Girls get mocked for liking high heels and lipstick. Girls get mocked for liking sports. Girls get mocked for liking tea and books. Girls get mocked for liking comics books and video games. Girls get mocked for liking math and science. Girls get mocked for liking boys. Girls get mocked for liking girls. Girls get mocked for liking both. What the fuck are we supposed to like? Water? Air? Come on, tell me. I’m dying to know.
Graduated high school. Kissed someone. Collected something really stupid. Smoked a cigarette. Got so drunk you passed out. Rode every ride at an amusement park. Gone to a rock concert. Helped someone. Gone fishing. Watched four movies in one night. Gone long periods of time without sleep. Lied to someone. Snorted cocaine. Failed a class. Smoked weed. Dealt drugs. Been in a car accident. Been in a tornado. Been to a funeral. Burned yourself. Ran a marathon. Cried yourself to sleep. Spent over £200 in one day. Flown on a plane. Cheated on someone. Been cheated on. Written a 10 page letter. Gone skiing. Been sailing. Lost someone you loved. Shoplifted something. Been to jail. Dangerously close to being in jail. Skipped school. Had detention. Got in trouble for something you didn’t do. Stolen books from the library. Gone to a different country. Dropped out of school. Watched the “Harry Potter” movies. Had an online diary. Had a yard sale. Had a lemonade stand. Actually made money at the lemonade stand. Been in a school play. Been fired from a job. Swam with dolphins. Taken a lie detector test. Voted for someone on a reality TV show. Written poetry. Read more than 20 books a year. Gone to Europe. Loved someone you shouldn’t have. Used a coloring book over age 12. Had surgery. Taken a taxi. Seen the Washington Monument.Had more than 5 IM’s/online conversations going at once. Overdosed. Been in a fist fight. Gone surfing in California. Had a hamster/guinea pig. Pet a wild animal. Used a credit card. Did “spirit day” at school. Dyed your hair. Got a tattoo. Got straight A’s. Been on the Honor Roll. Know someone with HIV or AIDS. Made-out with someone. Played on a sports team. Snuck out of the house.Swore at a teacher.Gone laser tagging. Had a romantic relationship. Been on the TV. French braided. Skinny-dipped. Driven a car. Performed in front of an audience. Gone bungee-jumping. Been to Mexico. Crashed a car. Sky dived. Been kissed in the rain. Made an 11:11 wish. Drank alcohol. Forwarded a chain letter. Made a mistake.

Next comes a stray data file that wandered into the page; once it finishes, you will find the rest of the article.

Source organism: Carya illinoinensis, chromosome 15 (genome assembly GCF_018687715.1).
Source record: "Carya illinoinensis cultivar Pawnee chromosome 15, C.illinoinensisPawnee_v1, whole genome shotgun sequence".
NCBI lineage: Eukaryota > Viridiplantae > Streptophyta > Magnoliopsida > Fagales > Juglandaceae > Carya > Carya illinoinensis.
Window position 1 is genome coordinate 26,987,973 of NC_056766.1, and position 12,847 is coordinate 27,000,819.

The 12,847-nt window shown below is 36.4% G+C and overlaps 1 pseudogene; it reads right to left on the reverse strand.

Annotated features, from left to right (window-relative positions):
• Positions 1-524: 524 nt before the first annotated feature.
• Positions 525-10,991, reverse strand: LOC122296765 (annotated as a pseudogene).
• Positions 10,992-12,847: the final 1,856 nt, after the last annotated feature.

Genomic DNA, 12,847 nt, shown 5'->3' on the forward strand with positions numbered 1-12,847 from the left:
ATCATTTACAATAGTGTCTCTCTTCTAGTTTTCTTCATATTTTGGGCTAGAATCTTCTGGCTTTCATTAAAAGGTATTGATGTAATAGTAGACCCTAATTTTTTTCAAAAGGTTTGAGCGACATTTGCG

want to get out of having to do your homework? try chopping both your arms off. in class the next day when the teacher asks you why you didn’t do your homework simply say “i don’t have any fucking arms”
These two kids I know/knew through high school and being the son of a woman that I used to work with and I think it is dumbest thing ever. Yeah they may be that one couple who actually makes it but getting married at 18 and 19 years old, both of them only a year into school is absolutely stupid in my head. This is supposed to be a period of individual growth and finding out who you are as an individual and I believe that getting married at that age ruins that process. Whatever, it’s not my life.
This was my thought, too. It just seems kind of idiotic to me to get married this early. Before you’re done college just seems… naive, I guess? This will likely end in a messy fashion.
This is an excellent writing advice from Chuck Palahniuk. This was first seen on tumblr. Unfortunately, when I clicked on the link, it no longer existed.
But, I still think it’s worth sharing.
writingadvice: by Chuck Palahniuk
In six seconds, you’ll hate me.
But in six months, you’ll be a better writer.
From this point forward—at least for the next half year—you may not
use “thought” verbs. These include: Thinks, Knows, Understands,
Realizes, Believes, Wants, Remembers, Imagines, Desires, and a hundred
others you love to use.
The list should also include: Loves and Hates.
And it should include: Is and Has, but we’ll get to those later.
Until some time around Christmas, you can’t write: Kenny wondered if Monica didn’t like him going out at night…”
Instead, you’ll have to Un-pack that to something like: “The
mornings after Kenny had stayed out, beyond the last bus, until he’d
had to bum a ride or pay for a cab and got home to find Monica faking
sleep, faking because she never slept that quiet, those mornings, she’d
only put her own cup of coffee in the microwave. Never his.”
Instead of characters knowing anything, you must now present
the details that allow the reader to know them. Instead of a character
wanting something, you must now describe the thing so that the reader
Instead of saying: “Adam knew Gwen liked him.” You’ll have
to say: “Between classes, Gwen had always leaned on his locker when he’d
go to open it. She’s roll her eyes and shove off with one foot,
leaving a black-heel mark on the painted metal, but she also left the
smell of her perfume. The combination lock would still be warm from her
butt. And the next break, Gwen would be leaned there, again.”
In short, no more short-cuts. Only specific sensory detail: action, smell, taste, sound, and feeling.